Building Pokemon Index in Vanilla JS

Ashutosh K Singh
May 18, 2020 · 6 min read
Photo by Fernando Hernandez on Unsplash

In this post, we are going to build a pokemon index using Pokemon API in plain Javascript. First, let’s discuss what this project is about, there will be a search bar where users can come and search for a pokemon and after the search, pokemon with its image and stats, as a result, will be shown. So, the functionality is pretty basic but you using this project as a base can tweak and make your own version of this project and add it to your portfolio.

The full version is deployed at

This project is inspired by Chris on Code

HTML Structure


Its just a simple HTML file with an empty div with class pokemon-container and above it is a form with a search bar and a button, Nothing fancy. We will use the empty div to display our pokemon data from our javascript file.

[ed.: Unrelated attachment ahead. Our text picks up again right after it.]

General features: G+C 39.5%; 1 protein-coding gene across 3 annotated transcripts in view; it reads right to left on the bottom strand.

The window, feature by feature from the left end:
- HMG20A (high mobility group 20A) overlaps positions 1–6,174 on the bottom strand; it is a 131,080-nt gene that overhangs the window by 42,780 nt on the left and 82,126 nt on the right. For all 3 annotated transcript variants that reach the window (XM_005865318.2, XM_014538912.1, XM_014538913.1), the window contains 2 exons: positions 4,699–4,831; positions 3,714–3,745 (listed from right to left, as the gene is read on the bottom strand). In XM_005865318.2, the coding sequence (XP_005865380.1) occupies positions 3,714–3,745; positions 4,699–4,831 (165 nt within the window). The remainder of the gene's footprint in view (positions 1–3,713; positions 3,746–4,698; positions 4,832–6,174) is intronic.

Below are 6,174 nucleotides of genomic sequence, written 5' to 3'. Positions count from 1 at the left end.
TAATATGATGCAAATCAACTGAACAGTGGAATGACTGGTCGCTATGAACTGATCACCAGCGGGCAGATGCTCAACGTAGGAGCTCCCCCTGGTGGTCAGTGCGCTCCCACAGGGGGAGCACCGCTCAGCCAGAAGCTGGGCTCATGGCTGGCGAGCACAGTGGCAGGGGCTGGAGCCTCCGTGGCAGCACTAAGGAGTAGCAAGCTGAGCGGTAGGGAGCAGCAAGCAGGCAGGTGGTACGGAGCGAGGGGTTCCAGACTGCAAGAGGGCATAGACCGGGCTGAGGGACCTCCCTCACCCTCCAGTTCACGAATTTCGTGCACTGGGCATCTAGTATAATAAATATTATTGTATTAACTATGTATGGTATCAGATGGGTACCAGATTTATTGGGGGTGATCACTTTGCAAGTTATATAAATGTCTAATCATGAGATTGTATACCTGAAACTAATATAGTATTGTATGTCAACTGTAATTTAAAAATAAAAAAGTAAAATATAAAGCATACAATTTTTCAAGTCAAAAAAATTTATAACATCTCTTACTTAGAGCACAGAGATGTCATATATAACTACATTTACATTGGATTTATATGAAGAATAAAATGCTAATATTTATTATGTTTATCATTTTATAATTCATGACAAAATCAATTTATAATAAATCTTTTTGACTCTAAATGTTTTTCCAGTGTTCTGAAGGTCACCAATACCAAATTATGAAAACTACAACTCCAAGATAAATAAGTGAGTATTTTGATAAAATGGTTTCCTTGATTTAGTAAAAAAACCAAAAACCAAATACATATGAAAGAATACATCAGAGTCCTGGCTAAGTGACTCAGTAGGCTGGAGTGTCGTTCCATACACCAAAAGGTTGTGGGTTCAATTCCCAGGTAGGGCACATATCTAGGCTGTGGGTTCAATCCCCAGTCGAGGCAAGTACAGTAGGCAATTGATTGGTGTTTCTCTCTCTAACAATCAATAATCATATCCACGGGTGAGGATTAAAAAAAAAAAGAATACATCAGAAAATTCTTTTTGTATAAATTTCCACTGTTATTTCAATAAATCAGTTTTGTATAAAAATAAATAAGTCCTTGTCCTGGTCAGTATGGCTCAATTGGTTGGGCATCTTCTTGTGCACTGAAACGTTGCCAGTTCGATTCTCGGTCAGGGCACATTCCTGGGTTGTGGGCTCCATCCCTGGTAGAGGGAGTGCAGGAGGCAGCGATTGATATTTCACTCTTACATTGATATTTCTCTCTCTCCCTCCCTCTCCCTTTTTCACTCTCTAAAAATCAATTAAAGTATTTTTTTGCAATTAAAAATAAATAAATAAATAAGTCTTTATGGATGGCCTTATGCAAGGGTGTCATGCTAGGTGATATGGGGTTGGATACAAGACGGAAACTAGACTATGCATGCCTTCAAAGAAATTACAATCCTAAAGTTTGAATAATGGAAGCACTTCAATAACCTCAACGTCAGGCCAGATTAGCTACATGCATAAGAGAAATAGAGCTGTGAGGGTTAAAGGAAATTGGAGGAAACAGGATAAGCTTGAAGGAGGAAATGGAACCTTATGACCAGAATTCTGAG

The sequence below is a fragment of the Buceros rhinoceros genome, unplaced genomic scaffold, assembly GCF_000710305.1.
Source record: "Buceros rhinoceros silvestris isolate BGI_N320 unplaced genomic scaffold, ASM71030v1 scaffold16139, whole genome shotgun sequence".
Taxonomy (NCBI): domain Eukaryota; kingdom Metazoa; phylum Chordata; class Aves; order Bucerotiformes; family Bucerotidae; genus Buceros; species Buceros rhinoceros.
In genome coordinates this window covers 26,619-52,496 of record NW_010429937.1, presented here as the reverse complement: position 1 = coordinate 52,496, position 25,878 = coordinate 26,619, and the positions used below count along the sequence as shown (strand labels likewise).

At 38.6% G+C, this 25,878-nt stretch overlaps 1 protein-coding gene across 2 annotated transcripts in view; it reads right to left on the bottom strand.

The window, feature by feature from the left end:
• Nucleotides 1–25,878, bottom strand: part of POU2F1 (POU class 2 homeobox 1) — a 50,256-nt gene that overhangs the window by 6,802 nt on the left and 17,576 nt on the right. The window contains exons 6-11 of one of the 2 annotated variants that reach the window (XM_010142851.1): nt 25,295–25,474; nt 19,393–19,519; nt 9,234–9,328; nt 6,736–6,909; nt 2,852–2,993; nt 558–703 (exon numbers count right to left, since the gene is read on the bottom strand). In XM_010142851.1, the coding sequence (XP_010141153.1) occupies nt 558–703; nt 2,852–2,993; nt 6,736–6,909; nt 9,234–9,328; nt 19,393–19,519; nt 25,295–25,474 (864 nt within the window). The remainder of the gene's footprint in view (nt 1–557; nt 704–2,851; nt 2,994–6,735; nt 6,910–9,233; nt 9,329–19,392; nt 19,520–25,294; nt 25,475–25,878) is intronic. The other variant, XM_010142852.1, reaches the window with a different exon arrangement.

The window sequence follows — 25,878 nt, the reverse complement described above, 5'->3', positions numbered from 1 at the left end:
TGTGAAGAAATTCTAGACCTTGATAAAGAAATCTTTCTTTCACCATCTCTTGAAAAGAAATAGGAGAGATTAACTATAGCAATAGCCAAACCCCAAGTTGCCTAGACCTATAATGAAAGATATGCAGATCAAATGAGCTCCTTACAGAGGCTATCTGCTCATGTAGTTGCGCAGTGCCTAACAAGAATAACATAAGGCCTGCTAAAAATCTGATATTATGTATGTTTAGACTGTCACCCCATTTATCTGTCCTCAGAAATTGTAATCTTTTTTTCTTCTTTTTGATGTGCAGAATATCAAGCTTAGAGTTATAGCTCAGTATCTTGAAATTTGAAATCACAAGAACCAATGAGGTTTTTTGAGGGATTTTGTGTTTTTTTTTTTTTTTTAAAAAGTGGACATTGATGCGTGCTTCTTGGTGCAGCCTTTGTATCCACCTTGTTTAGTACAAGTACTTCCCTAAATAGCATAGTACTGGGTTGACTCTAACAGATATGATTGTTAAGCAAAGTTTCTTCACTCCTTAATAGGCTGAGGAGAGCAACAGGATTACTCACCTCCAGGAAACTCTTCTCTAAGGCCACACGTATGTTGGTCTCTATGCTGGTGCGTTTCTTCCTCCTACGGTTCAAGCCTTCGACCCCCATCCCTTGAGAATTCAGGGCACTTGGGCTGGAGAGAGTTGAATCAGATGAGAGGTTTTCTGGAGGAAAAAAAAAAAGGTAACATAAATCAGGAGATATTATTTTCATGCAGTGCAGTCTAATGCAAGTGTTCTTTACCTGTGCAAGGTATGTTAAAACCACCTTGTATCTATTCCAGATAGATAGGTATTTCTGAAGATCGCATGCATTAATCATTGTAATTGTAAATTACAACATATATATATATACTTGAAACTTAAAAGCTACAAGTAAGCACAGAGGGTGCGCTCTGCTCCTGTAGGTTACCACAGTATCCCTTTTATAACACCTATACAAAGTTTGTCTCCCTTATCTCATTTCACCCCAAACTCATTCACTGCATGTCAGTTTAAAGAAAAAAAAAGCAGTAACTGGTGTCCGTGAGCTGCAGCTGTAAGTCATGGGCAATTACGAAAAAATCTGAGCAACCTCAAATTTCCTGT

Some Styling

It will take another post just to discuss the CSS, so let’s move on to the javascript side of things.


  1. Grab the things we need from HTML in index.js.
  2. Take input from the search bar and use that to make API requests.
  3. Make requests to the pokemon API and fetch the data.
  4. Display the data on the webpage.

Okay, these will be the steps, sounds simple, doesn’t it.

The first step is to get all the div’s, form, etc, from HTML file which is done as follows.

// grab the things we need ----------const pokemonContainer = document.querySelector(".pokemon-container");
const formEl = document.querySelector("form");
const inputEl = document.querySelector("input[type=text]");